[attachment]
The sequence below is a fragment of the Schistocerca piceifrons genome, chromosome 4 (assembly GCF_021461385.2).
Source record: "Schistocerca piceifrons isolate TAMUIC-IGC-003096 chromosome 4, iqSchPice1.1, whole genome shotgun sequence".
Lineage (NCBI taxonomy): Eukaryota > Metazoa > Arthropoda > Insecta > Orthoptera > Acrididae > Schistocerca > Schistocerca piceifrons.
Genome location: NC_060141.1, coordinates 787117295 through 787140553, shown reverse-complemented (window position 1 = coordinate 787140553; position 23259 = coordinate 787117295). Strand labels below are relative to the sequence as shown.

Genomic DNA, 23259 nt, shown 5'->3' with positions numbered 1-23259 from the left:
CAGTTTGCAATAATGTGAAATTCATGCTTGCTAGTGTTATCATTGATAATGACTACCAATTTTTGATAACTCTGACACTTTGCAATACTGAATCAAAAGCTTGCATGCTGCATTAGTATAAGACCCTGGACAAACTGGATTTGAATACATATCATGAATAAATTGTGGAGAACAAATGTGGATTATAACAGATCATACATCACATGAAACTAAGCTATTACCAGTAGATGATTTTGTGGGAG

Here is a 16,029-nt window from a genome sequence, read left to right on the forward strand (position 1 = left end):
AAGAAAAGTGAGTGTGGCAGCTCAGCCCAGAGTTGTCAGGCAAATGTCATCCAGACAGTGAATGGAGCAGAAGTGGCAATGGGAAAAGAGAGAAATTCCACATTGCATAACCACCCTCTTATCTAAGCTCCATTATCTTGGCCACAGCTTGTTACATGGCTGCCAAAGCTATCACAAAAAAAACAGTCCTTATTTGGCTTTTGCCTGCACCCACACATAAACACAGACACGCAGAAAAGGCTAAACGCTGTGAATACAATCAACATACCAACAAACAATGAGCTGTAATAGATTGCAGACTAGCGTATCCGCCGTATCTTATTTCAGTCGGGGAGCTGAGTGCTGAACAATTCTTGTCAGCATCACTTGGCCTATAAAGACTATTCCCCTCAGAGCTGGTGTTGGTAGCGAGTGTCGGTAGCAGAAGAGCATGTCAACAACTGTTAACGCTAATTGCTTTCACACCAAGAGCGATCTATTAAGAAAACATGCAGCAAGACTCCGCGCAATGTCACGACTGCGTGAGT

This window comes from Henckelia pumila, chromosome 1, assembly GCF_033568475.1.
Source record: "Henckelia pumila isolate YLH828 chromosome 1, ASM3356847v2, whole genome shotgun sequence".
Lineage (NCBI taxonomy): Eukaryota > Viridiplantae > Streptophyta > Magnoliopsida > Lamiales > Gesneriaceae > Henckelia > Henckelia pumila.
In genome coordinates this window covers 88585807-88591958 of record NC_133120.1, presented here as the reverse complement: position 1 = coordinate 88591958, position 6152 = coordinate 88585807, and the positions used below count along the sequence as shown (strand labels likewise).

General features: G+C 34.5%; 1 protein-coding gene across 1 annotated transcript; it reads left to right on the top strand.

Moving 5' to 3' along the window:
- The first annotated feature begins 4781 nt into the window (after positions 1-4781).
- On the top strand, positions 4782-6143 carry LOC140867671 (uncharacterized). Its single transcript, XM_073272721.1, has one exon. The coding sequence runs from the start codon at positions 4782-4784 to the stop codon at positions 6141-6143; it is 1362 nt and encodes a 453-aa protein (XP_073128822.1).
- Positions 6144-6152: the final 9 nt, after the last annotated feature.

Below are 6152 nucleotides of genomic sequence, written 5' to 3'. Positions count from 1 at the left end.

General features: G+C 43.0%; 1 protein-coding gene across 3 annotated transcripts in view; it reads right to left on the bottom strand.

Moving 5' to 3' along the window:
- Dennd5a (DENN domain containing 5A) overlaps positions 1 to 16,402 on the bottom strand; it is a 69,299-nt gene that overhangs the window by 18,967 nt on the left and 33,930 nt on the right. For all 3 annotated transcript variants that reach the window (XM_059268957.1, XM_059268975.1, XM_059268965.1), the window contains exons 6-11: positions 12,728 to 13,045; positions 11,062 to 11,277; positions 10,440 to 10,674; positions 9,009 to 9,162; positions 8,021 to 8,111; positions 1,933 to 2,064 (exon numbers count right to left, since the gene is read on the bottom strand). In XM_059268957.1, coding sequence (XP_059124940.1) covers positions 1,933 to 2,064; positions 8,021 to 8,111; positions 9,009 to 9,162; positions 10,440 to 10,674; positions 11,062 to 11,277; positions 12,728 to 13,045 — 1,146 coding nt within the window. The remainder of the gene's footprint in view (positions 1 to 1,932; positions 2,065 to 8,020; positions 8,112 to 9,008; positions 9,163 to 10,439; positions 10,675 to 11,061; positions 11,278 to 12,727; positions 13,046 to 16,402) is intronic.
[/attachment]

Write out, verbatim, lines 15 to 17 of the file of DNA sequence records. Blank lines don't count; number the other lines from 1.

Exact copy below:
- The first annotated feature begins 4781 nt into the window (after positions 1-4781).
- On the top strand, positions 4782-6143 carry LOC140867671 (uncharacterized). Its single transcript, XM_073272721.1, has one exon. The coding sequence runs from the start codon at positions 4782-4784 to the stop codon at positions 6141-6143; it is 1362 nt and encodes a 453-aa protein (XP_073128822.1).
- Positions 6144-6152: the final 9 nt, after the last annotated feature.